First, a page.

The Battle at Manassas
The Battle at Manassas is staged each year the third weekend in March at Fort Wallace-Wood in Tattnall County. Tommy and Elaine Wallace first opened their Tattnall County property in 2000 to Civil War history buffs who bring uniforms and rifles to recreate the life endured by soldiers on both sides.
Fort Wallace-Wood is located just off U. S. Highway 280 between Reidsville and Claxton. The entrance to the fort is marked with signs and flags beside the highway.
The camp surrounding Fort Wallace Wood opens Saturday and Sunday at 9 a.m. The battle takes place on U.S. Highway 280 between Bellville and Reidsville. Members of the Sons of Confederate Veterans host the Civil War reenactment, recreating the battle of the same name. Visitors can tour the campgrounds to see how soldiers lived, worked and ate.
Awards are presented to the Most Authentic Union Soldier and the Most Authentic Confederate Soldier. There is also an artillery competition for the best crew, a mortar competition with live fire on the target and a musket rapid-fire competition. Vendors offer food and a variety of period merchandise and door prizes are awarded to lucky event-goers.
The gates open each day at 9 a.m., and activities continue until 5 p.m. on Saturday and until 3 p.m. on Sunday. The Tattnall Invincibles collect the minimal $5 admission fee to help offset costs. Children under 11 are admitted free.
Civil War reenacting units are often semi-fraternal organizations with members closely tied to one another by bonds of family, friendship, and a common outlook on their unit's role within the hobby. Within each unit, leaders are elected and afforded titles of military rank, such as sergeant or lieutenant; these ranks then correspond to leadership positions during a battle-reenactment performance. The average participant attends at least one significant weekend reenactment event per month, plus practice drills, unit meetings, or other informal gatherings.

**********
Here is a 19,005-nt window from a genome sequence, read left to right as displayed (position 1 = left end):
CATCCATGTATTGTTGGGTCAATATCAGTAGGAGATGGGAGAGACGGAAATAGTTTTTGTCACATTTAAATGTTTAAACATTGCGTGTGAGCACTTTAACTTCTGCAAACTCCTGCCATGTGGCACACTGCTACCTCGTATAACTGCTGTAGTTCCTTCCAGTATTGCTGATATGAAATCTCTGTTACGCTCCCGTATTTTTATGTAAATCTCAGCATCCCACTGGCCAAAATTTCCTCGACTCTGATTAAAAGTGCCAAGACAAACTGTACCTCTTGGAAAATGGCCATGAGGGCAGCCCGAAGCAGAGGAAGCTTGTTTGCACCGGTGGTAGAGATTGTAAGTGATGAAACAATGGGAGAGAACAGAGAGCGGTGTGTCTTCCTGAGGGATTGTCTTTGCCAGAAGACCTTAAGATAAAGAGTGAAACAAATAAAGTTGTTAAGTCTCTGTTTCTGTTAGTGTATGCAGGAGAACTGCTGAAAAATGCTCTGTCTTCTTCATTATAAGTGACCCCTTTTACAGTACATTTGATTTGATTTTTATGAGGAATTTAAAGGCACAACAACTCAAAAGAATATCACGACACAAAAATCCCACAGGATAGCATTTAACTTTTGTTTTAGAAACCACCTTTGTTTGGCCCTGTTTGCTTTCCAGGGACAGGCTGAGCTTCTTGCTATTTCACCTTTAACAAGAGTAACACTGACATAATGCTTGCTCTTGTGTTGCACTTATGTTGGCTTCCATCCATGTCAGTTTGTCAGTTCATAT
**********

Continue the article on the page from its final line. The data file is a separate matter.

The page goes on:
The overwhelming majority of Civil War reenactors are males in their late 30s or early 40s, with middle-class incomes and suburban residences. Most Civil War reenactors express conservative political and social views. Some reenactors are also members of the Sons of Confederate Veterans or the Sons of Union Veterans of the Civil War. At the same time, there are increasing numbers of African Americans and women involved in the hobby, in both civilian and soldier roles.
The primary motivation for nearly all Civil War reenactors is a general fascination with history and a specific interest in how ordinary soldiers or civilians lived, dressed, and fought. Much of the pleasure of participation lies in trying to physically re-create the camp and battle experience of Civil War soldiers in all but the most dangerous aspects. Reproduction clothing and gear are made to resemble as closely as possible the original items; camp activities, battle formations, and even meals are made to simulate those of the Civil War.
Contact Tommy Wallace at 912-557-6649 for questions.
Photos on this page courtesy of Skeeter Wiggins.